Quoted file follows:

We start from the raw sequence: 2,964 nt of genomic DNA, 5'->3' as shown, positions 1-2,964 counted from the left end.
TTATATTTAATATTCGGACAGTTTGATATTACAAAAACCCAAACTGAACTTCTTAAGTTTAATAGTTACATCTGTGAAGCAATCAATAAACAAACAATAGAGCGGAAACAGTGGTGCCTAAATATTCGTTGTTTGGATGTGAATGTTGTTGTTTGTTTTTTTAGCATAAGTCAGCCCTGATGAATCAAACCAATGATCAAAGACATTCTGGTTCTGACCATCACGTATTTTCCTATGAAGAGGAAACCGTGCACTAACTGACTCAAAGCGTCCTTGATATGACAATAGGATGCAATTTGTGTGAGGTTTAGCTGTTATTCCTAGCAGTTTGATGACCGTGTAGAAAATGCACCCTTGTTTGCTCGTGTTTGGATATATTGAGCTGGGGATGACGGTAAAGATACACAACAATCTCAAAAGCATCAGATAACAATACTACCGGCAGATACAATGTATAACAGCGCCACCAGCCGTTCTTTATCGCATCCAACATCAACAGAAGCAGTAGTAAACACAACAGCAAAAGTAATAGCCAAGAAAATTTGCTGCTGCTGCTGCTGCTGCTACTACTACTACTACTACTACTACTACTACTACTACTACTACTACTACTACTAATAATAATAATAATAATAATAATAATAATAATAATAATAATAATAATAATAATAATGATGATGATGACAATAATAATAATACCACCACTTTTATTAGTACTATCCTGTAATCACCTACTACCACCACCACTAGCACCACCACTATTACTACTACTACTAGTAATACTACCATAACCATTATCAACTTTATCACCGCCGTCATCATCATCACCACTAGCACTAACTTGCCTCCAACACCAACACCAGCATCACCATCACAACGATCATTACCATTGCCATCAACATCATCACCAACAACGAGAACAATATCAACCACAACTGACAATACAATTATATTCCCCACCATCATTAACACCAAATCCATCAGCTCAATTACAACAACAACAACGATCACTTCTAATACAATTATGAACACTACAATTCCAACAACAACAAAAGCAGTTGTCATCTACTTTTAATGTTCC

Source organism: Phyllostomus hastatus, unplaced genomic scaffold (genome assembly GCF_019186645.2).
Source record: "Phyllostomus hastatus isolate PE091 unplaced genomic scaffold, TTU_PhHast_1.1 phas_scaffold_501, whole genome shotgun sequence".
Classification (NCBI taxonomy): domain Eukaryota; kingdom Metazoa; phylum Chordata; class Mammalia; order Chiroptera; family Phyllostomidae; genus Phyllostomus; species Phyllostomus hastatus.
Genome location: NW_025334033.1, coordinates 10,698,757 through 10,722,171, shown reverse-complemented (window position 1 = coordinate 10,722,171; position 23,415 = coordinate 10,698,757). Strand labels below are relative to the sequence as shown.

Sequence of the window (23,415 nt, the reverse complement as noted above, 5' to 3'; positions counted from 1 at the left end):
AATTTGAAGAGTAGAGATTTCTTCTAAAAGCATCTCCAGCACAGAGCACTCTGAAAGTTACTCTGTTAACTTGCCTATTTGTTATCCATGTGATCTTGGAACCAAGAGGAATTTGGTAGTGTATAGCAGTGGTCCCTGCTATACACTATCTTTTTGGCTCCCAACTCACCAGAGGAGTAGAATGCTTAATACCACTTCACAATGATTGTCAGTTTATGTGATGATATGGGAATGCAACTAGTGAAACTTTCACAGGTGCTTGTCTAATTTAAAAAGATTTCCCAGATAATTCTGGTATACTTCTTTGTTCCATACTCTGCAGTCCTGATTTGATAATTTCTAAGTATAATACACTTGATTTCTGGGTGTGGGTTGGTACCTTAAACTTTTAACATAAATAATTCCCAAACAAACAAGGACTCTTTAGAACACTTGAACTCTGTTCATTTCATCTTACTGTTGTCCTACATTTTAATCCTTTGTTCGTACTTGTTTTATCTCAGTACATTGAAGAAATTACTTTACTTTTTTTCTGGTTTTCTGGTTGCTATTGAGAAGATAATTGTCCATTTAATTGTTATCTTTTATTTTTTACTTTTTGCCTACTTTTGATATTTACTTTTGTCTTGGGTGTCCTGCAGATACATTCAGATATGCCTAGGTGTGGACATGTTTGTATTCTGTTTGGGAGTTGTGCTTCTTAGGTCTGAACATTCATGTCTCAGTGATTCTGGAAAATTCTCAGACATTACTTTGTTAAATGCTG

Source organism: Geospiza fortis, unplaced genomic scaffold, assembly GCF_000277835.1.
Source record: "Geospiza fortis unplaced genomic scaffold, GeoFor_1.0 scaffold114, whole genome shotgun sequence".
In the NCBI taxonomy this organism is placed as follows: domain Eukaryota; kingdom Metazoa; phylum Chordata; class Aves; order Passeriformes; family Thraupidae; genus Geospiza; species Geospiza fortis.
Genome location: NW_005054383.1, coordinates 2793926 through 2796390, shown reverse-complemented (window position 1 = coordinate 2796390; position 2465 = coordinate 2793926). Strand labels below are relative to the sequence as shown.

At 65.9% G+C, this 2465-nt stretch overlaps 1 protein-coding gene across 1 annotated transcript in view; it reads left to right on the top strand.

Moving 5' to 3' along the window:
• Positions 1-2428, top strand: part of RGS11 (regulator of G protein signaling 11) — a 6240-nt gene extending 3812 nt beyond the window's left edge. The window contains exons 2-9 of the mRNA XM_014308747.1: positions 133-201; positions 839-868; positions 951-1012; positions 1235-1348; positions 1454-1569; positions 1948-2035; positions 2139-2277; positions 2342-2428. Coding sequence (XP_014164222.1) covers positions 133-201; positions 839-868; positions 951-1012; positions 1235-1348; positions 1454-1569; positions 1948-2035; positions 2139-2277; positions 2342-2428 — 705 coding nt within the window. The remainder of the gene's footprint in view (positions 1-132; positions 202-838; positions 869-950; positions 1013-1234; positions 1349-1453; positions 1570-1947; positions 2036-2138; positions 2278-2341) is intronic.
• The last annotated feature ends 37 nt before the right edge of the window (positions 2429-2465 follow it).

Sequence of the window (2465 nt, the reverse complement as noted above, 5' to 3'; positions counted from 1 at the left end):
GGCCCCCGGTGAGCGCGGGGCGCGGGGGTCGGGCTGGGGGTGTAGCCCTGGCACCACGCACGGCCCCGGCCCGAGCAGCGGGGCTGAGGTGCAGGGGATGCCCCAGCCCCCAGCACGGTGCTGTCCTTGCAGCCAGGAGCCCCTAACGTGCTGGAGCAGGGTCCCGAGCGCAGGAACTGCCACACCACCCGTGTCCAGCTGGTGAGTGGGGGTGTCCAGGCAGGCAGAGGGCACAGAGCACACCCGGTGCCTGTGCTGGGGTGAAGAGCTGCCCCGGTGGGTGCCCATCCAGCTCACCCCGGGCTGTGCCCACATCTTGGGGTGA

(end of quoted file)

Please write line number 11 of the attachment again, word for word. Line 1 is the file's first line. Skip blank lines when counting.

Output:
In the NCBI taxonomy this organism is placed as follows: domain Eukaryota; kingdom Metazoa; phylum Chordata; class Aves; order Passeriformes; family Thraupidae; genus Geospiza; species Geospiza fortis.